In June, Swiss authorities voluntarily blocked $28 million in accounts in the names of former Petrobras director Paulo Roberto Costa or his alleged associates. He is accused of being a link between Petrobras and an alleged laundering organization led by Alberto Youssef who is jailed in Curitiba.
Youssef’s defense has entered a request to have him released while the case is in progress and denies the accusations, his lawyer Antonio Augusto Figueiredo Basto said in a phone interview from Curitiba. Youssef hasn’t been able to enter a plea yet because the case “is in a preliminary phase,” Basto said.
Costa’s lawyer, Nelio Machado didn’t respond to e-mails and phone calls requesting comment. Machado has repeatedly denied accusations against his client and said he will enter a plea in comments published by local media.
Youssef and his group allegedly diverted at least $445 million from June 2011 to March 2014 through 3,649 operations that included funds from Petrobras’s Abreu e Lima refinery, according to a criminal case dated April 22 that prosecutors submitted to the court. Youssef is providing testimony to the court while under arrest, Basto said.
The police first announced the investigation in March after seizing assets including 6 million reais in cash, three hotels and 25 luxury cars, including a Land Rover that Youssef bought for Costa, according to press releases from the police. Costa told investigators the car was a payment for consulting services and that he has done nothing wrong.
More than 40 people have been indicted in 10 separate prosecutions since then. Youssef is included in five of them and Costa in two. The court is still gathering testimony from witnesses before reaching any conclusions on convictions or acquittals, the court’s press office said in e-mailed responses.
Brazil loses between 1.4 percent and 2.3 percent of annual gross domestic product to corruption, according to a 2010 study from Sao Paulo state’s Industry Federation, Fiesp. Latin America’s largest economy ranks 133rd in diversion of public funds due to corruption among 148 countries in the World Economic Forum’s Global Competitiveness Report.
Brokerage Pioneer appears in court documents on hundreds of foreign exchange transactions, for what investigators allege are front companies in the laundering scheme. Pioneer director Joao Medeiros denied irregularities and said in a telephone interview that there is no evidence of fraud from Pioneer’s clients.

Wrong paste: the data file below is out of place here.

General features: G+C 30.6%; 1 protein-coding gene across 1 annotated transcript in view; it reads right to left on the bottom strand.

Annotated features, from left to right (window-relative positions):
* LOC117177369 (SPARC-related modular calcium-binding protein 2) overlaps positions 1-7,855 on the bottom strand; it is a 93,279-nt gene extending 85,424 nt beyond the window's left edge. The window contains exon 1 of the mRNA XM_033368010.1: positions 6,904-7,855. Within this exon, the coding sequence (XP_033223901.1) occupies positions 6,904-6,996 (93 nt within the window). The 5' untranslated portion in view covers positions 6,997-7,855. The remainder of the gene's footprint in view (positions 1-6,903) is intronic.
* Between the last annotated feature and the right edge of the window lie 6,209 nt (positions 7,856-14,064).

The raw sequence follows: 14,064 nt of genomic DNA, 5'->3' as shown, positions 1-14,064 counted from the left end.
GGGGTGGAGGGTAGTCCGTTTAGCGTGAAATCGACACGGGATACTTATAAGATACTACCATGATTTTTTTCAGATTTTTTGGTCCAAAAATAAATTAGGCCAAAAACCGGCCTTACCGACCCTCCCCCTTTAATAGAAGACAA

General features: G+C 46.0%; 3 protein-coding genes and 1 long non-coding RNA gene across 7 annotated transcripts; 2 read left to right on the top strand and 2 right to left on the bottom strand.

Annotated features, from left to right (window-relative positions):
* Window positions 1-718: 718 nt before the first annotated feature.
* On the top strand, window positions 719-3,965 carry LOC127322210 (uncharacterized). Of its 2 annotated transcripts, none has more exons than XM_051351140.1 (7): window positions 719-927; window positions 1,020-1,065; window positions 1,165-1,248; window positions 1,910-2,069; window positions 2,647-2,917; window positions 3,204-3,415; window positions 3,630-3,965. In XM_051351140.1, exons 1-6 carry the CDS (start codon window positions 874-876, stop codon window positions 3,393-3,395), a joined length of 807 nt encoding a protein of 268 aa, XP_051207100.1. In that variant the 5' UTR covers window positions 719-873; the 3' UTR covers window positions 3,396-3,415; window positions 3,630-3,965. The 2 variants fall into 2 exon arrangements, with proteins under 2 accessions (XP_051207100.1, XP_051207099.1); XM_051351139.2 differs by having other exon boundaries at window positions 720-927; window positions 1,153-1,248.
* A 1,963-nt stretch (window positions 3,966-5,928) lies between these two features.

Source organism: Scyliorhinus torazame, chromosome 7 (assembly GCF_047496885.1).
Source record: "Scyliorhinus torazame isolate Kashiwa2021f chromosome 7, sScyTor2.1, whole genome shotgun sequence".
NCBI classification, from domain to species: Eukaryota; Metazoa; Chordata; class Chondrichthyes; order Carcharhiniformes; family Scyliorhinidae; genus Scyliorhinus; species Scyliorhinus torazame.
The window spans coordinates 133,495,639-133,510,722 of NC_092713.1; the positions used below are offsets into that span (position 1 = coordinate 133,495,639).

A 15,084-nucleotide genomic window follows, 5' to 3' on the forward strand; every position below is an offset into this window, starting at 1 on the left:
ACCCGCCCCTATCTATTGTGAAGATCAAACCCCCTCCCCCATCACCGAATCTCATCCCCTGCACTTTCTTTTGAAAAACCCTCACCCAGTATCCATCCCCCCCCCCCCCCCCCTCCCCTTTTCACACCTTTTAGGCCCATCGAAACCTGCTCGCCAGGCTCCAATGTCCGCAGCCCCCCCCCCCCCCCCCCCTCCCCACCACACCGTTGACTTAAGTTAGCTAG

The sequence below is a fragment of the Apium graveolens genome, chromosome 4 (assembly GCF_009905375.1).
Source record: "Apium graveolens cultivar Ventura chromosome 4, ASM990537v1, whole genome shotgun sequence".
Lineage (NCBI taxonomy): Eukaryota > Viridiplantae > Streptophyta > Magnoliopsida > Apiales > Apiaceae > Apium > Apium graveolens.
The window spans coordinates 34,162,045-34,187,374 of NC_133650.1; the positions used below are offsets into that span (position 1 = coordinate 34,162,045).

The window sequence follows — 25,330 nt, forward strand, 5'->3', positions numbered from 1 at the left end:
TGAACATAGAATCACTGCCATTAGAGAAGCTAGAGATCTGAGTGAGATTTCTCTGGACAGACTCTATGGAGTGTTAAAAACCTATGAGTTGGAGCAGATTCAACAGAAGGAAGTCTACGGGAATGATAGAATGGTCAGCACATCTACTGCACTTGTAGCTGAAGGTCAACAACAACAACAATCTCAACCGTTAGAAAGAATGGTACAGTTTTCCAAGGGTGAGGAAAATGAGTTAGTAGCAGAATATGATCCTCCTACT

Banks and financial institutions that fail to notify authorities about suspicious activities may be subject to administrative penalties and fines, Pierpaolo Bottini, a Brazilian lawyer and author of a book on money laundering, said in a telephone interview. If staff not only suspected but knew about actual illegal activities and didn’t notify authorities, the employees and the financial institutions could be sued for participating in financial crimes, he said.
Criminal procedures against Youssef and Costa dated from April cite evidence of alleged money laundering and remittances abroad without required notification to authorities.
Costa, who led the refining unit from 2004 through 2012, assisted Youssef’s alleged money laundry organization by leveraging his position to obtain fraudulent contracts from Petrobras even after he had been dismissed as part of a wider management shakeup, prosecutors allege in a recommendation for criminal action that was delivered to a federal judge.
Judge Sergio Moro has requested testimony and further investigative work. Prosecutors said they have identified evidence of embezzlement at Petrobras from 2009 to 2014.
One of the documents where prosecutors recommend criminal action cites “overpriced contracts to companies that provide services, directly or indirectly to Petrobras, with collaboration and intermediation from Paulo Roberto Costa.”
Youssef was sentenced to seven years in jail in 2004 for participating in a money-laundering scandal at Banestado. Court documents say Youssef returned to the informal financial market, where money moves in and out of Brazil without formal notification to authorities, with increased activity after an early release for cooperating with investigators and promising to steer clear of illegal financial activities.
Three of the six prosecutors working on the Car Wash case also took part in the Banestado investigation, including Lima. Dozens of people besides Youssef were convicted, including bank managers responsible for foreign exchange operations.